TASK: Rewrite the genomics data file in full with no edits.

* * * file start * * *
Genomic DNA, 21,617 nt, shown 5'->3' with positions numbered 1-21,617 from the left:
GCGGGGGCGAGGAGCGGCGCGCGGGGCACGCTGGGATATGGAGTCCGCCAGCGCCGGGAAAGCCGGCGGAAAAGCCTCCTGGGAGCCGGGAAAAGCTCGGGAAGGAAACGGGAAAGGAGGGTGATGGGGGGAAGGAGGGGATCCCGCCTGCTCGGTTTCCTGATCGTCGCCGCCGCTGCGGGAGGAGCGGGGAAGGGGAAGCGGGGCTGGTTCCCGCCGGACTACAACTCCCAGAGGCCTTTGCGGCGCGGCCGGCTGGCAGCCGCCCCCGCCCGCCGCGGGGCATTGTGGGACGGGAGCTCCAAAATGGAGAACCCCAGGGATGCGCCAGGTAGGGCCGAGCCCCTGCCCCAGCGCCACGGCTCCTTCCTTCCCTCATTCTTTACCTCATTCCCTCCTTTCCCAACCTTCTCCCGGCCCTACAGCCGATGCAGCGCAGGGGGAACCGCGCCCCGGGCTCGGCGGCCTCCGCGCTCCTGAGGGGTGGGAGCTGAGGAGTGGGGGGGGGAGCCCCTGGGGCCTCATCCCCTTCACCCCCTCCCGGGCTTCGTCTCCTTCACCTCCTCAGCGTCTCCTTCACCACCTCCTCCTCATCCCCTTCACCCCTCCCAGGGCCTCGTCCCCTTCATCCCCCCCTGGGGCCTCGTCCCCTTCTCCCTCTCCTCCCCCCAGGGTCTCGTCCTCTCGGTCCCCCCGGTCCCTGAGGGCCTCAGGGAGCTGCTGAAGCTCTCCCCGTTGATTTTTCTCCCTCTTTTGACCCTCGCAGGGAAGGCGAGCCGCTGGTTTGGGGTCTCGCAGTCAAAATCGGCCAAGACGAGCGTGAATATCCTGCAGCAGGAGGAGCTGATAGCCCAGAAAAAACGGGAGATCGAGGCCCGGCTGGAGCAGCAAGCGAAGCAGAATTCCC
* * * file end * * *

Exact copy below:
Genomic DNA, 21,617 nt, shown 5'->3' with positions numbered 1-21,617 from the left:
GCGGGGGCGAGGAGCGGCGCGCGGGGCACGCTGGGATATGGAGTCCGCCAGCGCCGGGAAAGCCGGCGGAAAAGCCTCCTGGGAGCCGGGAAAAGCTCGGGAAGGAAACGGGAAAGGAGGGTGATGGGGGGAAGGAGGGGATCCCGCCTGCTCGGTTTCCTGATCGTCGCCGCCGCTGCGGGAGGAGCGGGGAAGGGGAAGCGGGGCTGGTTCCCGCCGGACTACAACTCCCAGAGGCCTTTGCGGCGCGGCCGGCTGGCAGCCGCCCCCGCCCGCCGCGGGGCATTGTGGGACGGGAGCTCCAAAATGGAGAACCCCAGGGATGCGCCAGGTAGGGCCGAGCCCCTGCCCCAGCGCCACGGCTCCTTCCTTCCCTCATTCTTTACCTCATTCCCTCCTTTCCCAACCTTCTCCCGGCCCTACAGCCGATGCAGCGCAGGGGGAACCGCGCCCCGGGCTCGGCGGCCTCCGCGCTCCTGAGGGGTGGGAGCTGAGGAGTGGGGGGGGGAGCCCCTGGGGCCTCATCCCCTTCACCCCCTCCCGGGCTTCGTCTCCTTCACCTCCTCAGCGTCTCCTTCACCACCTCCTCCTCATCCCCTTCACCCCTCCCAGGGCCTCGTCCCCTTCATCCCCCCCTGGGGCCTCGTCCCCTTCTCCCTCTCCTCCCCCCAGGGTCTCGTCCTCTCGGTCCCCCCGGTCCCTGAGGGCCTCAGGGAGCTGCTGAAGCTCTCCCCGTTGATTTTTCTCCCTCTTTTGACCCTCGCAGGGAAGGCGAGCCGCTGGTTTGGGGTCTCGCAGTCAAAATCGGCCAAGACGAGCGTGAATATCCTGCAGCAGGAGGAGCTGATAGCCCAGAAAAAACGGGAGATCGAGGCCCGGCTGGAGCAGCAAGCGAAGCAGAATTCCC